I am scared that the cancer will come back

When you have been through cancer treatment, it is VERY normal to be worried that the cancer might return. It’s a tricky time as others around you might expect you to feel all relieved and grateful that the treatment is finished and things can go back to “normal” (whatever that is!). Many people don’t feel relieved, they feel exhausted and insecure; with no idea of how life might feel “normal” again.  It is common to worry about every ache, pain, rash, headache – you name it, it seems like it’s cancer. Even if you logically know it’s daft, that doubt in yourself and your body lurks in your mind. It’s called “fear of recurrence”. Even though it is a normal part of recovery from cancer, sometimes it builds to the point that it is affecting your sleep and your moods. Getting professional help can make things a lot more bearable (not only for you, but for those you live with!).



Here’s some ways that you may find help you to cope with the fear of cancer returning:

  • Talk to your medical team about whether there are things you can do to reduce your risk
  • Use common sense; don’t listen to random advice from people, or the internet
  • Be clear about what surveillance and tests are recommended (and why)
  • Set limits on what you check and how often. Prodding and obsessing makes things worse
  • Like the ads say “if symptoms persist, see your doctor” – other non-cancer stuff might need attention
  • Why do people seem to tell you stories of people they knew who had cancer (and died!)? Stop them as soon as you realise what’s coming out of their mouths!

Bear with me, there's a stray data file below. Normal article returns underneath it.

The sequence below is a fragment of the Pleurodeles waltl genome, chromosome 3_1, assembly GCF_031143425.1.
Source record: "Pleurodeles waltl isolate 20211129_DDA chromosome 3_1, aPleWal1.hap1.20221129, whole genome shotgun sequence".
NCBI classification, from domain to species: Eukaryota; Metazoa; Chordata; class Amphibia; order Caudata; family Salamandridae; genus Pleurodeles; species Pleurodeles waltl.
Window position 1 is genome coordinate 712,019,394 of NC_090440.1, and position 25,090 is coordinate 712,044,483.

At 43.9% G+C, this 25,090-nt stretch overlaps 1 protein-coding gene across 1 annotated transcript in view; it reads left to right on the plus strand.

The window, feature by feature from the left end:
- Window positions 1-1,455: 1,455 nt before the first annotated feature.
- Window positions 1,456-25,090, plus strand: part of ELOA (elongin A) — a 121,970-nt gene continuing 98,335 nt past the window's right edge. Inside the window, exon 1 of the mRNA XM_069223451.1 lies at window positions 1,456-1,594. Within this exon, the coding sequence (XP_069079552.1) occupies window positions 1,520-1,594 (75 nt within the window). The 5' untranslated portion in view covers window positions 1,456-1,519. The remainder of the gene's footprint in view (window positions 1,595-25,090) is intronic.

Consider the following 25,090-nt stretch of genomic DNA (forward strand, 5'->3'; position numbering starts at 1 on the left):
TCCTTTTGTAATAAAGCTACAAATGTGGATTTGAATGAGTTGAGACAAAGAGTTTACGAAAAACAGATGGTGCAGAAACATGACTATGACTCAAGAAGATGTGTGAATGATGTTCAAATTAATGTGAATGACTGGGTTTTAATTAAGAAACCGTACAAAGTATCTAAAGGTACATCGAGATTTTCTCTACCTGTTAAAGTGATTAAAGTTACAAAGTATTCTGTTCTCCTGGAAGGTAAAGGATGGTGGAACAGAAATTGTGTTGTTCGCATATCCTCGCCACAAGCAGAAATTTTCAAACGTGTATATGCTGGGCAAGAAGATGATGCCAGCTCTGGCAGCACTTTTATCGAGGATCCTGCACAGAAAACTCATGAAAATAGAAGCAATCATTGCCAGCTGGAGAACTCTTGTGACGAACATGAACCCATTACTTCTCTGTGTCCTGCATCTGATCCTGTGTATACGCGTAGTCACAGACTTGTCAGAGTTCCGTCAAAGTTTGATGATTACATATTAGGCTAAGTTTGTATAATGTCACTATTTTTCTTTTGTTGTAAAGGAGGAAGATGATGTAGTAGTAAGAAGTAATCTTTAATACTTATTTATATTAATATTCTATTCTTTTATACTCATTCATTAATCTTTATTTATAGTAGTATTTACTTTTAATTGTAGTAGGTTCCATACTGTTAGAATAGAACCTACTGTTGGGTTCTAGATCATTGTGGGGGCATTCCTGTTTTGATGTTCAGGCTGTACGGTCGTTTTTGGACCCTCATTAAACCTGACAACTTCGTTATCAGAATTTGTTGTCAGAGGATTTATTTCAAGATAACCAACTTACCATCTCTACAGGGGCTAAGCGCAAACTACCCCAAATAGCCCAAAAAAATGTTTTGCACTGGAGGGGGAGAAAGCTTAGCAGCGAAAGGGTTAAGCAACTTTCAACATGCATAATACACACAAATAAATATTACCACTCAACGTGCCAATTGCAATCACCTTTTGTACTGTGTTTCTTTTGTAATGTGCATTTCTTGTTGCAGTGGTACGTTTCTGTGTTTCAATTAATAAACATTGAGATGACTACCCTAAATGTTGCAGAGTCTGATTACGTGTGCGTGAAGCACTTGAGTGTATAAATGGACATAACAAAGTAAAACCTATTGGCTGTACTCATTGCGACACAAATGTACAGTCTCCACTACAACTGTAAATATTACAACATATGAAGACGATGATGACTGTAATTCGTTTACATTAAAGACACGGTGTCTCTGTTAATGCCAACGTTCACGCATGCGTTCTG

• Learn ways to manage your stress. Stress doesn’t cause cancer but it feels yuck and makes everything feel more scary and overwhelming
  • Think about your life; maybe different things matter to you now. Do more of them.
  • Talk to (non-judgmental!) people about how you feel (support groups can help)
  • Mind your thinking; we get into destructive patterns that are, frankly, unhelpful (and then, what’s worse, we believe them!)
  • You may feel you have lost trust in your body; and trust is something that takes time to earn back. You will get “scares” that come to nothing – gradually you learn it’s OK
  • The fear usually gets better over time. Many people find it is worse in the first year after treatment
  • Be kind to yourself, you’ve been through a lot
  • Don’t be scared to make plans for the future. Buy the shoes. Always buy the shoes